In the late summer of 1899, Guglielmo Marconi left England after a series of successful demonstrations of a system he developed to transmit telegraph signals without wires. Fitting a steamer with a seventy-five-foot antenna and then sending to theDublin Daily Expressa minute-by-minute account of the Kingstown Regatta, Marconi’s device allowed readers to learn the progress of the race before the ships were back at port. Learning of this, theNew York Heraldinvited Marconi to report on the America’s Cup Race in October of that year.

      For centuries men have known sea travel, even a few miles out,...

    • 6 From Truman to Eisenhower: The Birth of Television (1935–1959)
      (pp. 121-146)

      Perhaps the single most important jolt to American democratic balance after World War II was the rise of the military and its union with the industrial faction in the cause of U.S. imperialism. The careful balance struck by the founders was knocked off kilter by this joint force, and neither agrarian Populists nor Labor would be able to offset this faction’s power over government. If there was any chance that such a combined force could be countered, it was effectively eliminated by the domination of the trusts over mass media, particularly that faction’s control of a medium that would come...

    • 7 Kennedy, Johnson, and Satellites (1960–1968)
      (pp. 147-166)

      The 1960 s saw the last gasp of the Roosevelt Progressives. It was the last decade when merchants turned trusts turned international conglomerations would be well contested by the remnants of the old Roosevelt coalition: eastern intellectuals, Labor, newly empowered minority groups, and poor people. Aided by the most liberal court the nation has ever seen, and by the emotional power resulting from grief and guilt over a martyred leader, this new left coalition made more progress toward establishing a government for the common man than even Roosevelt could accomplish in the midst of the Great Depression. It is no...

    • 8 From Nixon to Reagan: Backlash and Cable (1968–1991)
      (pp. 167-194)

      The turbulence of the 1960 s and the resulting disruption to American racism and sexism and warrior imperialism would seem to contradict Mills’s assertion that there is no countervailing power against the military-industrial elite. It might also seem to contradict the assertion of this book that U.S. communications policy has failed our democracy. The nonviolent and violent protests of black Americans, north and south, so embarrassing to the U.S. elite’s claims of egalitarian democracy, inspired protests among Mexican Americans and Asian Americans and women and young people.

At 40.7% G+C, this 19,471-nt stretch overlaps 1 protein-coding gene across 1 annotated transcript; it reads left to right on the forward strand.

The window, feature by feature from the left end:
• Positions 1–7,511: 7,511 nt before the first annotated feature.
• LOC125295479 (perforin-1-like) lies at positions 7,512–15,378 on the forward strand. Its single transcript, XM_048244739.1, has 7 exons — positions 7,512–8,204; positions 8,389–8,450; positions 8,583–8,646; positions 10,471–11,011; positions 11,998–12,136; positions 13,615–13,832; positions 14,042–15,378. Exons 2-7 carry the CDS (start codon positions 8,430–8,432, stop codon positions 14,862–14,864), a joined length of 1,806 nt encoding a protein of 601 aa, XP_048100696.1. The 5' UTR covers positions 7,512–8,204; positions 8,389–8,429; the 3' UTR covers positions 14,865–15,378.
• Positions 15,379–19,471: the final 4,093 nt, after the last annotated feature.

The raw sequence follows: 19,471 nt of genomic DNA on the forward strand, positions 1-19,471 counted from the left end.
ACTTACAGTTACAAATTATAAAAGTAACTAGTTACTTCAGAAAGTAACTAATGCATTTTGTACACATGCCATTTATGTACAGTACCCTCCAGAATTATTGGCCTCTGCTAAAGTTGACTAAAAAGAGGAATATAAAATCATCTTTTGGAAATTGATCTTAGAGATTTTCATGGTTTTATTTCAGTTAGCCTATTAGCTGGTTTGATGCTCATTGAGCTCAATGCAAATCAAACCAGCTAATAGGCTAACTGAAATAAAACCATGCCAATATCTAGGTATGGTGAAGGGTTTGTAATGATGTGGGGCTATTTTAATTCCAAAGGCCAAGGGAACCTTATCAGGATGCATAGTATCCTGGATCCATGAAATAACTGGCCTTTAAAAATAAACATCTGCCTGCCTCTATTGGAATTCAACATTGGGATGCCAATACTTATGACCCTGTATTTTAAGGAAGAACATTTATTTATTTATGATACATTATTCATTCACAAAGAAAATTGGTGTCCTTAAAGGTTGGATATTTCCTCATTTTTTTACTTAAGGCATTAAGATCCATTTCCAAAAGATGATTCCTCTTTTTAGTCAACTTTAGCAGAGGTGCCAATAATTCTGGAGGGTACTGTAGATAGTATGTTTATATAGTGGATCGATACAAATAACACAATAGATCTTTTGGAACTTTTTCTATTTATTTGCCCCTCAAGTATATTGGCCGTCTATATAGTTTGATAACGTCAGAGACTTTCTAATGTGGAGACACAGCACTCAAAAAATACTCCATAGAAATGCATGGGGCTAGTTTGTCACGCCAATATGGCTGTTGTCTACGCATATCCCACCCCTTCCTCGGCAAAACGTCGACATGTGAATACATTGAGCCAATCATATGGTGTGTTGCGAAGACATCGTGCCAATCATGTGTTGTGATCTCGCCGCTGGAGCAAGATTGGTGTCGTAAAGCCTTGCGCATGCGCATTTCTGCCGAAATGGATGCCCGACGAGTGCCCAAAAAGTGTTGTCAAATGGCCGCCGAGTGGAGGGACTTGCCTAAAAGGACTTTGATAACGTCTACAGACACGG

Those protests, the voice of poor and working-class Americans, were heard and included...

    • 9 The Internet: Communications Policy in the Clinton Era (1992–2000)
      (pp. 195-222)

      In the Reagan years, America was like a drunken bully reluctant to go home. Reagan’s botched military adventure in Beirut, his failed assassination attempt against Libyan leader Muammar Qaddafi, and a bungled operation to fund a private war against the democratically elected government of Nicaragua through the illegal sale of arms to Iran brought immediate embarrassment to his administration. Reagan’s support for Saddam Hussein, the Taliban, Al Qaeda, and Manuel Noriega would haunt us long after he was gone. But as luck would have it, in 1985 the Soviet Union was under the leadership of a bold reformer, Mikhail Gorbachev....

    • 10 The End of History
      (pp. 223-234)

      In 1792 the American experiment in democracy was still new and fragile. A second government was established, a Bill of Rights was added to the Constitution, and, despite strong disagreements among the various factions, foreign debts were being paid and the location of the nation’s capital was decided. The work of binding the nation together remained, and to accomplish that task Congress, led by James Madison, decided to subsidize the delivery of newspapers throughout the country, and laid the foundation for a communications network that would dwarf all other parts of the federal government. In doing this, the founders suggested...

  7. Part III. Reclaiming Our Republic

    • 11 A Few Lessons
      (pp. 237-260)

      As should be clear through our historical summary, communications policy in the United States is determined largely at the federal level. This is true even while those mass media corporations that exert the greatest influence over the greatest number of U.S. citizens are largely global conglomerates. In other words, the News Corporation, Viacom, Disney, General Electric (GE), and AOL/TimeWarner are international corporations, doing business around the world on behalf of thousands of shareholders who claim citizenship in a wide array of nation-states. In order to advance their business plans in the United States these companies focus their attention on the...

    • 12 Reclaiming Our Republic
      (pp. 261-282)

      Our democracy, or rather the republic of the founders, has been corrupted because one faction, international business, has come to dominate civic deliberation. The fact that global corporations dominate discourse in the United States is not the result of the fairly popular but ultimately amorphous notions of the natural and inevitable preeminence of the economy—sometimes referred to as the “free market” or “the almighty dollar.” Nor is this dominance the result of the vastly overstated importance of “new technologies.” If military dictatorships and nation-states run by religious clerics are not inevitable, neither is it inevitable that our democratic deliberations...

  8. Notes
    (pp. 283-328)
  9. Index
    (pp. 329-338)
  10. Back Matter
    (pp. 339-343)